Simple Reading Task May Help Detect Early Disease

Marta Figueiredo, PhD avatar

by Marta Figueiredo, PhD |

Share this article:

Share article via email
speech and Parkinson's


Assessing vowel percentage, or duration, during a simple reading task is an effective method to detect changes in speech rhythm at early stages of Parkinson’s disease, according to a small study from Italy.

Notably, such rhythmic differences between early-stage Parkinson’s patients and healthy individuals were not as pronounced during spontaneous speech.

These findings point to vowel percentage in a reading task as a potential marker of Parkinson’s and suggest it can be used to monitor the progression of speech difficulties in these patients.

Larger, long-term studies, including in other languages, are needed to confirm these findings, the researchers noted.

The study, “Speech Rhythm Variation in Early-Stage Parkinson’s Disease: A Study on Different Speaking Tasks,” was published in the journal Frontiers in Psychology.

Parkinson’s affects not only the muscles needed for movement, but also those necessary for oral communication, resulting in changes in voice, speech rhythm, and articulation. Articulation refers to the coordinated movements of the lips, tongue, teeth, and lungs to produce speech sounds, both in isolation and within words and sentences.

Since speech changes can occur before motor symptom onset, identifying objective measures of such mild disturbances may help to diagnose the disease early, as well as to monitor progression and treatment response.

However, there is a “lack of a widely accepted and shared methodology for speech data collection,” and uncertainty regarding the best speaking task to detect rhythm changes in Parkinson’s patients, the researchers wrote.

Now, researchers in Italy set out to assess whether two vowel-related acoustic parameters could effectively detect rhythm variation in early-stage Parkinson’s speech and whether these changes were more obvious in a simple reading task, or in a more complex spontaneous speech task.

They analyzed the reading and spontaneous speech samples of 20 adults (12 men and eight women) with early-stage Parkinson’s and a mean age of 63.8 years (range, 41–81), and of 20 age- and sex-matched healthy individuals.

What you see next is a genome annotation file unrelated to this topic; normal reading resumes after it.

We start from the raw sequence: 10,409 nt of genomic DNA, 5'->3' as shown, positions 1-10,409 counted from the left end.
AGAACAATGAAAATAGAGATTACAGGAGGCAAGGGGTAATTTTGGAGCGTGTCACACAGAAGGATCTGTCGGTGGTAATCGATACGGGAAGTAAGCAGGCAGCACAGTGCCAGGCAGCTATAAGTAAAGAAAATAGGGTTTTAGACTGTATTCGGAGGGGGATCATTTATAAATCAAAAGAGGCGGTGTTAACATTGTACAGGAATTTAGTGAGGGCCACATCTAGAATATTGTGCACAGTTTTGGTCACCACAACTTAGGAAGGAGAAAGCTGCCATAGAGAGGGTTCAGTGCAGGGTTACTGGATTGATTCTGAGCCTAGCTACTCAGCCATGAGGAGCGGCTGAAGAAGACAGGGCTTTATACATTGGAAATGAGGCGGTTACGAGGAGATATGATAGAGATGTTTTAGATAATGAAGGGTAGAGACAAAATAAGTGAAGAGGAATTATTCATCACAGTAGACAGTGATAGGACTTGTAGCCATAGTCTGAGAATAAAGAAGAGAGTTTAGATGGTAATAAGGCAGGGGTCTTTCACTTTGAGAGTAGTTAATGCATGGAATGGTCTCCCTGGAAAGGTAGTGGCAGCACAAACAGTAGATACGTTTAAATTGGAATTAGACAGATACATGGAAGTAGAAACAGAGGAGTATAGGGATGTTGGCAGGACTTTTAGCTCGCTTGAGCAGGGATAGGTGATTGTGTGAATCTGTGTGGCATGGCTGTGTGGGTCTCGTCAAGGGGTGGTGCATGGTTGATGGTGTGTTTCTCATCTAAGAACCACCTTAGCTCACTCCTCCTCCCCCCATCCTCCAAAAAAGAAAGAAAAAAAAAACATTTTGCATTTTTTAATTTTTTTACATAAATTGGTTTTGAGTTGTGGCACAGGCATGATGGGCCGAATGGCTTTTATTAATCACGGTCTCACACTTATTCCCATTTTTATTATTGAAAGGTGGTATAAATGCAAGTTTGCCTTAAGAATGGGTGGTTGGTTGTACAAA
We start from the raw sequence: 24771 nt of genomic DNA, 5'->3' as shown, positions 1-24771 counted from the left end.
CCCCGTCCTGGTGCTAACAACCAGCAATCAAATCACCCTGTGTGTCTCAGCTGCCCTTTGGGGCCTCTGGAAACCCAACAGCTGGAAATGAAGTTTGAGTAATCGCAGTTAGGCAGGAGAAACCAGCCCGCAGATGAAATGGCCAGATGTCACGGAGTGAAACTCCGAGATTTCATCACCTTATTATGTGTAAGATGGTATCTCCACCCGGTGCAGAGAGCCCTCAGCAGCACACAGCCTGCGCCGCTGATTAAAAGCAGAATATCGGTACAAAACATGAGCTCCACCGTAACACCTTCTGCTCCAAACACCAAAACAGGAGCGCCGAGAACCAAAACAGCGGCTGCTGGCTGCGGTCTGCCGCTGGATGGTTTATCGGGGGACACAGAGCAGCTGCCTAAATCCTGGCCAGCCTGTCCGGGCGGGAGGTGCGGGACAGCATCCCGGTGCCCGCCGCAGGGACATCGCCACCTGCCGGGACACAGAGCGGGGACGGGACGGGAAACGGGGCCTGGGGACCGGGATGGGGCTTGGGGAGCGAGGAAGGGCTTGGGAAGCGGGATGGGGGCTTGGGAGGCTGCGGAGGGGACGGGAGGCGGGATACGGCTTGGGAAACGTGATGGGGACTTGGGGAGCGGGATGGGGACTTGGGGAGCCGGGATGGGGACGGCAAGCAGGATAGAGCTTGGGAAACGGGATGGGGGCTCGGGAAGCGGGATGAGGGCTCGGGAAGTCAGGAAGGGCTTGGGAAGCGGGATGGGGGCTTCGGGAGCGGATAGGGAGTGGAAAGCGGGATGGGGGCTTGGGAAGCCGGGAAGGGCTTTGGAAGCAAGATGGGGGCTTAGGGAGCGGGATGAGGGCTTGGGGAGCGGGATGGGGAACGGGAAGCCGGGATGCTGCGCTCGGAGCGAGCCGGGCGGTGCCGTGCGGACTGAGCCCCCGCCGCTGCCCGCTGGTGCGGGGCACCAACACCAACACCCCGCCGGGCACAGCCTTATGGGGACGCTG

Patients had been living with the diagnosis for less than four years, and 13 had mild-to-moderate speech difficulties, while seven had no speech problems.

The evaluated acoustic parameters included vowel percentage (%V), or vowel duration, and VtoV — the mean interval between two consecutive vowels — that is dependent on articulation rate.

Results showed that people with early-stage Parkinson’s disease had a significantly increased vowel duration than healthy individuals in both speaking tasks, with this difference being more pronounced in the reading task.

These results confirmed that %V is a useful parameter for characterizing early-stage [Parkinson’s] speech, in which vowels are sustained for longer, and the passage to consonants is delayed.

“The alteration of this acoustic parameter even at the initial stages of PD [Parkinson’s disease] may potentially reflect [neuronal] changes that occur very early in the disease course,” the researchers wrote.

“Conversely, the articulation rate, expressed by VtoV mean values, does not seem to unambiguously distinguish [Parkinson’s-associated impaired speech] from healthy speech,” the team added. Particularly, significant group differences in VtoV were detected only in spontaneous speech.

Regarding differences between patients with and without clinically significant speech difficulties, significantly higher VtoV values were detected in monologues of patients with speech problems.

Additional analysis highlighted that %V values in the reading task are more effective at distinguishing Parkinson’s patients from healthy people than either VtoV values or spontaneous speech tasks.

The threshold %V value for discriminating between groups was about 48%, with Parkinson’s patients having vowel percentages always above it and unaffected individuals mostly below it.

These findings suggest that both spontaneous and nonspontaneous speech are “suitable for the assessment of early changes in speech rhythm associated with PD,” but the “reading passage seems to be the task that maximizes the difference” between patients and healthy people in terms of %V, the researchers wrote.

Still, the fact that spontaneous speech data also can be used to detect rhythmic differences in Parkinson’s patients allows “future larger pooling of data from various sources, with the involvement, for example, of low-educated people,” the team added.

“Longitudinal studies on larger PD Italian samples and also on other languages, with different rhythmic patterns, are needed to support and enlarge our observations,” the researchers concluded.